Good news for coffee addicts. New research published in the American Journal of Clinical Nutrition found that drinking two to three cups of coffee a day may help reduce your risk of obtaining type 2 diabetes.
The study included 80,000 women and 40,000 men and found that those who consumed coffee reduced their risk by about eight percent for women and four percent for men. The findings contradict previous metabolic research that suggested coffee increased blood glucose levels.
The Atlantic reports on more benefits of coffee:
“Coffee and caffeine have been inexorably intertwined in our thinking, but truth is coffee contains a whole lot of other stuff with biological benefits,” said Martin. And most concerns about caffeine’s negative effects on the heart have been dispelled. In June, a meta-analysis of ten years of research went so far as to find an inverse association between habitual, moderate consumption and risk of heart failure. The association peaked at four cups per day, and coffee didn’t stop being beneficial until subjects had increased their daily consumption to beyond ten cups.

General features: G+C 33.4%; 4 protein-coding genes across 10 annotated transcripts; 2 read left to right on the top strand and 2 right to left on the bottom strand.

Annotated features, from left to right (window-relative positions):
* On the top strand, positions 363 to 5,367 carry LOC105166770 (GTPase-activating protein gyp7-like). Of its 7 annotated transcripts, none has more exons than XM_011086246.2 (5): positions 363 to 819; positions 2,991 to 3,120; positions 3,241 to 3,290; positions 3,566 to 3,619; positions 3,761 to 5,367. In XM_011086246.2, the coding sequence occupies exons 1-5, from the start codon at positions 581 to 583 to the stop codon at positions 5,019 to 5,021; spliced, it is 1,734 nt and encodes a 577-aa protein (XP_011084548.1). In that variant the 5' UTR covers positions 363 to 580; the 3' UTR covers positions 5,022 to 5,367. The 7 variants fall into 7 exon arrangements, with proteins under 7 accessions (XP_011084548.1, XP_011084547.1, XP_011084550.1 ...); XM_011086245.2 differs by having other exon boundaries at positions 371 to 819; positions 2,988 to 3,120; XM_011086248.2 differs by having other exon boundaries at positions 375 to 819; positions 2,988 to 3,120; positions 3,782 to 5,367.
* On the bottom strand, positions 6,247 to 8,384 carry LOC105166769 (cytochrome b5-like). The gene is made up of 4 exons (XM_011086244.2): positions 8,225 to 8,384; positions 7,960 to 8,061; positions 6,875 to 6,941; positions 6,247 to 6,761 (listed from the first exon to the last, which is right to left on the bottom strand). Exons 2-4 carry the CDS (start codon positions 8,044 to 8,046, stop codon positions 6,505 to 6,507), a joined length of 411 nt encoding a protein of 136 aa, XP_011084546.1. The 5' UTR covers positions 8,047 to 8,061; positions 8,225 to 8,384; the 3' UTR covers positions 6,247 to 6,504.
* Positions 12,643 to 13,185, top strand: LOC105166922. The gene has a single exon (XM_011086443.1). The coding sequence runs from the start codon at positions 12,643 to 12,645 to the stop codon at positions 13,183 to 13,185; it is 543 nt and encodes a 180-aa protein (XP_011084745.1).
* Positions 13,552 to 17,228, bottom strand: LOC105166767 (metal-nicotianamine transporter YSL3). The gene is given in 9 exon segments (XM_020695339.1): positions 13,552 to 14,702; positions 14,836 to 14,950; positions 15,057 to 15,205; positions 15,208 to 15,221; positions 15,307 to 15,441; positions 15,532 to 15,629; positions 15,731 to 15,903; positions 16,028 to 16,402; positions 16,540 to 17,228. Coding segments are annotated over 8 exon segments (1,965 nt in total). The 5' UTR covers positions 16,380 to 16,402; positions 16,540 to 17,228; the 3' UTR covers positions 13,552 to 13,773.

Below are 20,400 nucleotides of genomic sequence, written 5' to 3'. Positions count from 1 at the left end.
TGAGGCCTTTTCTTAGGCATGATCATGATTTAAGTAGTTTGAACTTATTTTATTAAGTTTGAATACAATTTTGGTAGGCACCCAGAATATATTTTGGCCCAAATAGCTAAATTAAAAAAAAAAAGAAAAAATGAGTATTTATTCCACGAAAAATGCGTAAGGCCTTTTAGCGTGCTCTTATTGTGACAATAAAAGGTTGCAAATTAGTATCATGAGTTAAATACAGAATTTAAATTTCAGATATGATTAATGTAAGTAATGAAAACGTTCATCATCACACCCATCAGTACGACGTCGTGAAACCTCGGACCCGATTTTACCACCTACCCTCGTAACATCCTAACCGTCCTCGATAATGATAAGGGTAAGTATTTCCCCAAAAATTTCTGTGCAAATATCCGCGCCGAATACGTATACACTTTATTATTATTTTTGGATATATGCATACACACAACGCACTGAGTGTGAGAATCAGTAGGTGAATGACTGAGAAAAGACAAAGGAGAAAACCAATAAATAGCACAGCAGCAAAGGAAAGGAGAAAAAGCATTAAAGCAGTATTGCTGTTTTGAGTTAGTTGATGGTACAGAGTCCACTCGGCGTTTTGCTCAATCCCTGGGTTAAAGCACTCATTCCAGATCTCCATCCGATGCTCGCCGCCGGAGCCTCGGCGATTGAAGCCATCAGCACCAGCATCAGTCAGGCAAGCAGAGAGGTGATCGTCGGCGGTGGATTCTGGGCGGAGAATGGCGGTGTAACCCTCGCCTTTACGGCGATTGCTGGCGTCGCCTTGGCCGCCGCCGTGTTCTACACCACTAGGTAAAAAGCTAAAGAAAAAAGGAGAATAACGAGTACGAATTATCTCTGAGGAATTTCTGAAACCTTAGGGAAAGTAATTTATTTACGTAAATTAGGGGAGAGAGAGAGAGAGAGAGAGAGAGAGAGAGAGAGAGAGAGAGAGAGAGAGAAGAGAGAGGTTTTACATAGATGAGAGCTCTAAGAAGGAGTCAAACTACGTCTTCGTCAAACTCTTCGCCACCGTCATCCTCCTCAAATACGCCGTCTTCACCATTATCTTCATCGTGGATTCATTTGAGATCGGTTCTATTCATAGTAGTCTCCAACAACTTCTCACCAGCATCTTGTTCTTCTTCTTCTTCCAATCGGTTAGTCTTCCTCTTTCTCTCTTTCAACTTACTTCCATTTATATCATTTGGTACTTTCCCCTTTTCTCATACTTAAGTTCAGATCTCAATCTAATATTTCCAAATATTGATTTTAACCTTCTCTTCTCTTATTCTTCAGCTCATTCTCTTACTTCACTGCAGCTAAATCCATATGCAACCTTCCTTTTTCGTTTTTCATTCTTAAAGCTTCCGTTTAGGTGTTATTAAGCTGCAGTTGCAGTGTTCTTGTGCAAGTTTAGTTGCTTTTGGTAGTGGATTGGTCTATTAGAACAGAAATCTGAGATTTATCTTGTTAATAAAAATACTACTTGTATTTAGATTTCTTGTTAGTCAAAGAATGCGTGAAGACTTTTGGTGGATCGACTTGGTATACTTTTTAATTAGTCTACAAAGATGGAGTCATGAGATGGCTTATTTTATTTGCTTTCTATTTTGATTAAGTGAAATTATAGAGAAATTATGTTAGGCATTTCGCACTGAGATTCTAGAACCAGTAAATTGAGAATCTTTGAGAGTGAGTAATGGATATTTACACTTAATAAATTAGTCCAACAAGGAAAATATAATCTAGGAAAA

Caffeine might also function as a pain reliever. A study from September suggested as much when its authors stumbled across caffeinated coffee as a possible confounding variable in its study of the back, neck, and shoulder pains plaguing office drones: Those who reported drinking coffee before the experiment experienced less intense pain.
The data is even more intriguing — and more convincing — for caffeine’s effects as a salve against more existential pains. While a small study this month found that concentrated amounts of caffeine can increase positivity in the moment, last September the nurses’ cohort demonstrated a neat reduction in depression rates among women that became stronger with increased consumption of caffeinated coffee.
Coffee has also been linked to a decrease in some cancers, may reduce the risk of fibrosis, and can even aid in recovering alcoholics staying sober. And while doctors don’t recommend non-coffee drinkers start drinking it simply for the health benefits, an anecdotal study of hundreds of thousands of men and women published in New England Journal of Medicine found that people who drank coffee lived longer than those who didn’t.